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Abstract Details

Case Report of Chronic Nitrous Oxide Abuse Presented with Cerebral Venous Thrombosis:
General Neurology
P9 - Poster Session 9 (5:30 PM-6:30 PM)
Nitrous oxide is being used as a recreational drug. It's unknown side effects and low-price account for its rising popularity. In the paper, we discuss the link between nitrous oxide, vitamin B12 deficiency, and the development of cerebral venous thrombosis. 
We present a unique case of nitrous oxide abuse presented with B12 deficiency symptoms and cerebral venous thrombosis.
A 33-year-old female, with a past medical history of anxiety, presented to the emergency department with a five-day history of BLE weakness, generalized numbness, and confusion. The patient appeared lethargic, disoriented, and confused. Gait evaluation showed sensory ataxia with a positive Romberg sign. No other neurological deficits were elicited. Patient denied usage of drugs or alcohol. A head CT showed a possible thrombus in the left transverse and sigmoid sinuses. This was confirmed by a computed tomography angiography (CTA) of the head and neck. Lab results showed elevated homocysteine and methylmalonic acid levels with decreased B12. Upon further discussion with the patient, she disclosed the use of Nitrous Oxide recreationally for about six months. Treatment included IM B12 1,000 mcg daily for 4 weeks, then monthly until future follow up. Patient was advised to avoid further use of Nitrous oxide.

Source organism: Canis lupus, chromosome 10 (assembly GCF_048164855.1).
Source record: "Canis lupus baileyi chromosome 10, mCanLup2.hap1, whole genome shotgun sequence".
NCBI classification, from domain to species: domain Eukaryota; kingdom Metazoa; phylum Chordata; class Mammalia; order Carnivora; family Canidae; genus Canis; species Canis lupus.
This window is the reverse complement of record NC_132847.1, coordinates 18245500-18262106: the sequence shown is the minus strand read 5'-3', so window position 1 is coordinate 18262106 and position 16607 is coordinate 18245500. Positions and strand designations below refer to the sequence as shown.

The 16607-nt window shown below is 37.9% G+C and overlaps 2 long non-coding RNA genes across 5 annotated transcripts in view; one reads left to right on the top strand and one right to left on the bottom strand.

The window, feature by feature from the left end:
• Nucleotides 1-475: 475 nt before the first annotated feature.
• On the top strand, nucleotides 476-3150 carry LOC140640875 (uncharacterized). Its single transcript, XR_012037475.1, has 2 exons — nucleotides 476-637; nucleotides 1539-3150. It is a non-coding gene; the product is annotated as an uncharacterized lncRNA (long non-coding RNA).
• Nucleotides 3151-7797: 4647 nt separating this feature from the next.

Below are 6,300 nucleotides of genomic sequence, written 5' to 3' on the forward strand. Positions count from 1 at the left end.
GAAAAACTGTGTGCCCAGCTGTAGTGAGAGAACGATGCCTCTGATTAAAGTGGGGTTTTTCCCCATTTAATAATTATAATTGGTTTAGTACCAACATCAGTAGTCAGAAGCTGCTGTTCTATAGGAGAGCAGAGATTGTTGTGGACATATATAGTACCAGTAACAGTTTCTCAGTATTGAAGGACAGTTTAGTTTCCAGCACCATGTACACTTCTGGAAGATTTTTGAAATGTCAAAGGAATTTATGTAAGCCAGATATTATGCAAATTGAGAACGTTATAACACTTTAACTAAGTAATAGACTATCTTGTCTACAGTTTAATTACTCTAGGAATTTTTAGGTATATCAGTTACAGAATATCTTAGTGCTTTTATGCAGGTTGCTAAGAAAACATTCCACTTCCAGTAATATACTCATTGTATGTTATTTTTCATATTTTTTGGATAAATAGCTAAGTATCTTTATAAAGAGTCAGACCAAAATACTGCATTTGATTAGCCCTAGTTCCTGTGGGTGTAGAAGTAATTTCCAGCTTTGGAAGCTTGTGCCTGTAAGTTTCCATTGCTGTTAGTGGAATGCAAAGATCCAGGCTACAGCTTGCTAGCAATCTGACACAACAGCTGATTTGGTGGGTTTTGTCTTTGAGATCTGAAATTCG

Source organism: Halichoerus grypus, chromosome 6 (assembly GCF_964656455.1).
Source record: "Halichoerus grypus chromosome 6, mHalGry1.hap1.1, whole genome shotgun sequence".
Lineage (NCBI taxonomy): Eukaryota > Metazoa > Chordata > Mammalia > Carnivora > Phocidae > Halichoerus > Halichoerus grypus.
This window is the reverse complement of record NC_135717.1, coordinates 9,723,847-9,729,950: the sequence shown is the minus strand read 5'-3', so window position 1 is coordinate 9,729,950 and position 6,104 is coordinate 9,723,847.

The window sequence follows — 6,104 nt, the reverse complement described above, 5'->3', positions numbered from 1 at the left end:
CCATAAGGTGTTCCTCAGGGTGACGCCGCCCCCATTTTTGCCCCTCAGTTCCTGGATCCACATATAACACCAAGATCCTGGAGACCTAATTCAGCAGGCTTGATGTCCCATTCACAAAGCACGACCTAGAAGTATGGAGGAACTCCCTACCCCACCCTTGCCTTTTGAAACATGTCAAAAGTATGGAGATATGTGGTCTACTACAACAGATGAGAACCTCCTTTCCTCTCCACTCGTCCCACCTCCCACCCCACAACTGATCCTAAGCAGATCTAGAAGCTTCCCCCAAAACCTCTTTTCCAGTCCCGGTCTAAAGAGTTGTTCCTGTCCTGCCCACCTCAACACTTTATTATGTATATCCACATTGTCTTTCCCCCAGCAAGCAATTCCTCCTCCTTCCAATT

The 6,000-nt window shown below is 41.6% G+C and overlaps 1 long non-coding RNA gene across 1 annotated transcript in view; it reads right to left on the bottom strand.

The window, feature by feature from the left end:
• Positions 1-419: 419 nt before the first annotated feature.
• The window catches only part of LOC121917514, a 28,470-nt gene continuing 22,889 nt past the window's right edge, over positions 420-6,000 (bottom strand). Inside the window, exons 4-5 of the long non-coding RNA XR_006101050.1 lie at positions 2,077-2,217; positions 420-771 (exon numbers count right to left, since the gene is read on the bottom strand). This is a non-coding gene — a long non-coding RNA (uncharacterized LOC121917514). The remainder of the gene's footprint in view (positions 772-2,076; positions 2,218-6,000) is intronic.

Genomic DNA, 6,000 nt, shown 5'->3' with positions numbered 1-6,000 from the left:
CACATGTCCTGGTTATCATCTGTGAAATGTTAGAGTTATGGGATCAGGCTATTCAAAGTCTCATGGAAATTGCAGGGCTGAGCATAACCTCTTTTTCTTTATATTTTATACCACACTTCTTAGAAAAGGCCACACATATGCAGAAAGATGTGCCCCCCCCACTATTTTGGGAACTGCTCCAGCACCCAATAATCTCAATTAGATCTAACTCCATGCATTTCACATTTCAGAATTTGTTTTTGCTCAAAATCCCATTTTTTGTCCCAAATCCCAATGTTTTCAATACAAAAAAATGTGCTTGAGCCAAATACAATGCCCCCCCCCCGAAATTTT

Chronic Nitrous oxide abuse can present as cerebral venous thrombosis (CVT). Though unusual, it needs to be included among possible complications/ presentations. 
We recommend conducting an extensive workup on CVT, which includes homocysteine and B12 levels. 
Samer Kebbeh, MD (Loma Linda University, Department of Neurology)
Dr. Kebbeh has nothing to disclose.
Marina AlNaser Ms. AlNaser has nothing to disclose.
Shauna Cheung, MD (Loma Linda University Medical Group - Neurology) Dr. Cheung has nothing to disclose.